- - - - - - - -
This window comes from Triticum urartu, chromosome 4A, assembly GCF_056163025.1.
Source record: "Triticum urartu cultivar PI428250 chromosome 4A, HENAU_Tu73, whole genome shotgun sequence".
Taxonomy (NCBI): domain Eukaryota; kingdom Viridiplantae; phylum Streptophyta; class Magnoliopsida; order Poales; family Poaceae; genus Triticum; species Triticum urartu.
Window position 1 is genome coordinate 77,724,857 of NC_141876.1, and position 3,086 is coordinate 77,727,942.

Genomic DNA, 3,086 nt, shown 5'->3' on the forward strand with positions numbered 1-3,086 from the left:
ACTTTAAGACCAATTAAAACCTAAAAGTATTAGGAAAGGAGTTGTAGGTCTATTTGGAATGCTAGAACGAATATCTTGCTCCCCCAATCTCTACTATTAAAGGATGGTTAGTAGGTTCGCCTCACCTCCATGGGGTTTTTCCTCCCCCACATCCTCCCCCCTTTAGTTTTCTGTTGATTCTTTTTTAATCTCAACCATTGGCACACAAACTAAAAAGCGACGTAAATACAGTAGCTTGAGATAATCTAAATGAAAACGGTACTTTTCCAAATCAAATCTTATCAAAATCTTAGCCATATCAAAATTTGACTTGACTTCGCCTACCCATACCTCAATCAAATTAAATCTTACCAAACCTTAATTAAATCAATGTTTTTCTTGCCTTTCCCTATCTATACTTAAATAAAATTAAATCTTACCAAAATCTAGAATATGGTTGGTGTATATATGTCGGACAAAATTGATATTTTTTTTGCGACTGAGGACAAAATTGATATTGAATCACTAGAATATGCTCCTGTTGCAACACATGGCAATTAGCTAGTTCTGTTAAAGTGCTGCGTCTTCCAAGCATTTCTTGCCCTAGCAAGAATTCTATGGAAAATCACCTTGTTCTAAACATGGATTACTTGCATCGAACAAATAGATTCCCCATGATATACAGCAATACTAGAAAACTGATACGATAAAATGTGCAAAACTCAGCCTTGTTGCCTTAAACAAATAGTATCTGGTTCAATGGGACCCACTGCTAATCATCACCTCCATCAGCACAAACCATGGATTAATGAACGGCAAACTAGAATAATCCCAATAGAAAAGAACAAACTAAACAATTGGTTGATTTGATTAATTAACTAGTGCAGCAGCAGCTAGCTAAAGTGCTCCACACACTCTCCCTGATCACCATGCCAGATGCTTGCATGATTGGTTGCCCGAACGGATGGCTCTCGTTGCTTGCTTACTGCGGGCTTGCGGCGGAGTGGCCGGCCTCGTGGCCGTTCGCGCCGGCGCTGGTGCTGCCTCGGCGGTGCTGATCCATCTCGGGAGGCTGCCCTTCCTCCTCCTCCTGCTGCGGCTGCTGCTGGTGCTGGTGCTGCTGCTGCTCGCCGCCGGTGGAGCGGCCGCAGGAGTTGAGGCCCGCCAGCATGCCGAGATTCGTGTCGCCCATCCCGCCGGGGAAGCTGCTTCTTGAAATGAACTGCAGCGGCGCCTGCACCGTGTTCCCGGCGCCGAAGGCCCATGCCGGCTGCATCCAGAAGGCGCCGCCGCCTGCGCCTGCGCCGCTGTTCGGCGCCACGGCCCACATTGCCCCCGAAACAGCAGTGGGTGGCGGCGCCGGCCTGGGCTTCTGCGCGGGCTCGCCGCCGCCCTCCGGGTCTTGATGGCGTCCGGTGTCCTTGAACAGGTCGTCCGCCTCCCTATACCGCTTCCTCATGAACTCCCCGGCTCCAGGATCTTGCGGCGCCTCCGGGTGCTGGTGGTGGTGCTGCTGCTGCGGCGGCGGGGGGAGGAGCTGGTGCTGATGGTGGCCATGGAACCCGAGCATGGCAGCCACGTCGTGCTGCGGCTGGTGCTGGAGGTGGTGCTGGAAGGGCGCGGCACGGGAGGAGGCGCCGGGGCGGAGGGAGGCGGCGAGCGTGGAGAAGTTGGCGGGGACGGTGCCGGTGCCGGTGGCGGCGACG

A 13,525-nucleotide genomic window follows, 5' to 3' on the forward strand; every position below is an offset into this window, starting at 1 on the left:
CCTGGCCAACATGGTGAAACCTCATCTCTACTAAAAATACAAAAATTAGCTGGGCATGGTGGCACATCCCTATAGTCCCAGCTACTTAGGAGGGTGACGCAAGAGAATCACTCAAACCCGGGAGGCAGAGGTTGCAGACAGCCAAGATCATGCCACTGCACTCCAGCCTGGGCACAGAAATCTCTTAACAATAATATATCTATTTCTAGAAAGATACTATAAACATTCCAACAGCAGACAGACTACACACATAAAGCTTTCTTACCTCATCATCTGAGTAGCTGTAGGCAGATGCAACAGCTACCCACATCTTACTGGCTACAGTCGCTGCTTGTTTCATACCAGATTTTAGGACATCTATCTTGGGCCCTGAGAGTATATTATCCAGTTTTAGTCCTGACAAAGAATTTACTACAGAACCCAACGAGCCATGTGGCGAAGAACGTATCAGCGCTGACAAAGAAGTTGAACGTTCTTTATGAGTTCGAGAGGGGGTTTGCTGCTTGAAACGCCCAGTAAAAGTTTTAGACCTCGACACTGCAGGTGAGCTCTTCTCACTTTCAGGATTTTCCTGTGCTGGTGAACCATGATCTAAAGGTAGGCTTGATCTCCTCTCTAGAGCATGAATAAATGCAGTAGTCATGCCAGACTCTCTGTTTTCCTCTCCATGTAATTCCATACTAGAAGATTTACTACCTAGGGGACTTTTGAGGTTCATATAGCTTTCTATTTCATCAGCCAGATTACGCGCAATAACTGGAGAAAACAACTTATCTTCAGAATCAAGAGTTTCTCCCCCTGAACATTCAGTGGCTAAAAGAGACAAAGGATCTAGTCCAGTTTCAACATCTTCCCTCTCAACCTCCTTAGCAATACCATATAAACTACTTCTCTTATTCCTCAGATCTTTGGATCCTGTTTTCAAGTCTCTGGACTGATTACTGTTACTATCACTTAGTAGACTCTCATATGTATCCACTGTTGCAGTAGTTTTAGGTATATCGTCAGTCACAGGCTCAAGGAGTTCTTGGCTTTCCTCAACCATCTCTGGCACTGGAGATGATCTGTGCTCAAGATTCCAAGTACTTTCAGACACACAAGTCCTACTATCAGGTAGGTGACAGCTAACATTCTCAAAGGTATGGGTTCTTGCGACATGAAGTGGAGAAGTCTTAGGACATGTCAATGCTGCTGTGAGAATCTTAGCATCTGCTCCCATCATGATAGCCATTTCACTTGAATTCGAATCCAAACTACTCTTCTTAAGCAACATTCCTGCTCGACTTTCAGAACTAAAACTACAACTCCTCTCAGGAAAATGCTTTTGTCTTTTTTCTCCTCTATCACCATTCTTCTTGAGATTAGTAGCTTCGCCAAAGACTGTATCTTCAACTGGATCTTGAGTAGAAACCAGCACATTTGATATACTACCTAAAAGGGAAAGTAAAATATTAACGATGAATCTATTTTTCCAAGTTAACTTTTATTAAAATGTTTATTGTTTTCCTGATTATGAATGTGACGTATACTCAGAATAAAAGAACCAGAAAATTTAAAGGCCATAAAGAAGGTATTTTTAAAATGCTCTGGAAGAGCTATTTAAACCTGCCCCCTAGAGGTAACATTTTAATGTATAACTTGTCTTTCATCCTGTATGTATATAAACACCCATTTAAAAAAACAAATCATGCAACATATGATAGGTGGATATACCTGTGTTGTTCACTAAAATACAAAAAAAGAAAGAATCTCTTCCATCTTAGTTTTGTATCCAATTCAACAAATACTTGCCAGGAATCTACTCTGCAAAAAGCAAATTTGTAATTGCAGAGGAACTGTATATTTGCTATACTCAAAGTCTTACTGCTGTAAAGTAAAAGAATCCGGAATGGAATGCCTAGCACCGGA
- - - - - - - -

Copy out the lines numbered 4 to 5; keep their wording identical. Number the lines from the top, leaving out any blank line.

Window position 1 is genome coordinate 77,724,857 of NC_141876.1, and position 3,086 is coordinate 77,727,942.

Genomic DNA, 3,086 nt, shown 5'->3' on the forward strand with positions numbered 1-3,086 from the left: